Many women in Kenya do not know that the constitution promises to eliminate gender discrimination in law, customs and practices related to property, leaving thousands at risk of homelessness
By Kevin Mwanza
Nairobi, March 13 (Thomson Reuters Foundation) - Less than 2 percent of title deeds issued in Kenya since 2013 went to women, campaigners said on Tuesday, dashing hopes raised by constitutional reform granting them equal property rights.
Kenya's land minister Farida Karoney said it does not yet have data on women's land ownership, which campaigners say is key to reducing poverty and exposure to domestic violence, as well as providing collateral for loans and security in old age.
"The percentage of women owning land has not improved that much," said Odenda Lumumba, national coordinator for the Kenya Land Alliance, an advocacy network.
"Women are not secure and are not going to invest their time and energy (in boosting farm production)."
The World Bank estimates that women run more than three-quarters of Kenya's farms. But culture often takes precedence over the law, with men owning and controlling most of the land.
One of 17 ambitious global development goals adopted in 2015 aims to give women equal rights to economic resources, including access to land ownership and control.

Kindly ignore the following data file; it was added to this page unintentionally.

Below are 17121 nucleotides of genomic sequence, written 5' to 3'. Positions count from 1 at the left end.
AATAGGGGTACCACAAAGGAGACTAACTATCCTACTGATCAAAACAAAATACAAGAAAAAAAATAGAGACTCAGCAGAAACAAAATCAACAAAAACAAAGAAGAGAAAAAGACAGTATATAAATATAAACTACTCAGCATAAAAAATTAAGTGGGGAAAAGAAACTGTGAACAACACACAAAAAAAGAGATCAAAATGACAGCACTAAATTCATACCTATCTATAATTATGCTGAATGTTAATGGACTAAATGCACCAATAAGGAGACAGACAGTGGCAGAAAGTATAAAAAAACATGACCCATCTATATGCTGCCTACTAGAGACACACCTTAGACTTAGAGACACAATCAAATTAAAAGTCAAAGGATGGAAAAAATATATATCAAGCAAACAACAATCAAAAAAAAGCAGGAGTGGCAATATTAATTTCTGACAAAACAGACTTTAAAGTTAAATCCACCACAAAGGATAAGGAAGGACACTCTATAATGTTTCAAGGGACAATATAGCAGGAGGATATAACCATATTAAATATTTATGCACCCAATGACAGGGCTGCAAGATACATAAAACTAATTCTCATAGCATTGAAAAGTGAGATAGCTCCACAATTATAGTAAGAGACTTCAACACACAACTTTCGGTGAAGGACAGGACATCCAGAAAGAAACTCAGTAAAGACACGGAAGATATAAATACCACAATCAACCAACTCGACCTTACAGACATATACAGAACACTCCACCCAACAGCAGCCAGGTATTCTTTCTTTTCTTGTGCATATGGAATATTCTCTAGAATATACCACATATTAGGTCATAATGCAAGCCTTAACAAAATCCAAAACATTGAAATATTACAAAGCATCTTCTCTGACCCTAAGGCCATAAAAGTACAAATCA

Land ownership in Kenya is usually vested in fathers who customarily pass it on to their sons, making it hard for women to secure rights except through their husbands. Women and their children are often evicted if the husband dies or they divorce.
Women in the east African nation were allocated only 1.6 percent of about 10 million hectares of land that was registered between 2013 and 2017, KLA said.
It reviewed one-third of some 3 million title deeds given out since 2013, when President Uhuru Kenyatta came to power and pledged to fast track the issuance of land documents.
Many women do not know that the constitution promises to eliminate gender discrimination in law, customs and practices related to property, leaving thousands at risk of homelessness.
Karoney said the government would have sex-disaggregated data in two years, once its 61 land registries were digitised.
"The first thing, in order to improve access, is to work with data," she told Thomson Reuters Foundation by phone.
"If data is not available, it's difficult to make policy interventions," said Karoney, a female journalist who was appointed lands minister last month.
The Federation of Women Lawyers (FIDA), an advocacy group, has previously said that less than five percent of all land title deeds in Kenya are held jointly by women with men and only one percent of land titles in Kenya are held by women alone.
(Reporting by Kevin Mwanza, Editing by Katy Migiro. Please credit the Thomson Reuters Foundation, the charitable arm of Thomson Reuters, that covers humanitarian news, women's rights, trafficking, property rights, climate change and resilience. Visit http://news.trust.org)
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